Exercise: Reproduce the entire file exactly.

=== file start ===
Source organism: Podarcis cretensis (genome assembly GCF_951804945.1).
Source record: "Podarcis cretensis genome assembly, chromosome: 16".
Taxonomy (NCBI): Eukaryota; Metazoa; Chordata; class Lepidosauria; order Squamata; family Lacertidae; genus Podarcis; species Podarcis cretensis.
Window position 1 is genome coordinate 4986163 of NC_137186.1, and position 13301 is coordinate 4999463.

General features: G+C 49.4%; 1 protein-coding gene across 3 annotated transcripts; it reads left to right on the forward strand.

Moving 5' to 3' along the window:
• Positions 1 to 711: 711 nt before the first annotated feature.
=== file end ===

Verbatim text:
Source organism: Podarcis cretensis (genome assembly GCF_951804945.1).
Source record: "Podarcis cretensis genome assembly, chromosome: 16".
Taxonomy (NCBI): Eukaryota; Metazoa; Chordata; class Lepidosauria; order Squamata; family Lacertidae; genus Podarcis; species Podarcis cretensis.
Window position 1 is genome coordinate 4986163 of NC_137186.1, and position 13301 is coordinate 4999463.

General features: G+C 49.4%; 1 protein-coding gene across 3 annotated transcripts; it reads left to right on the forward strand.

Moving 5' to 3' along the window:
• Positions 1 to 711: 711 nt before the first annotated feature.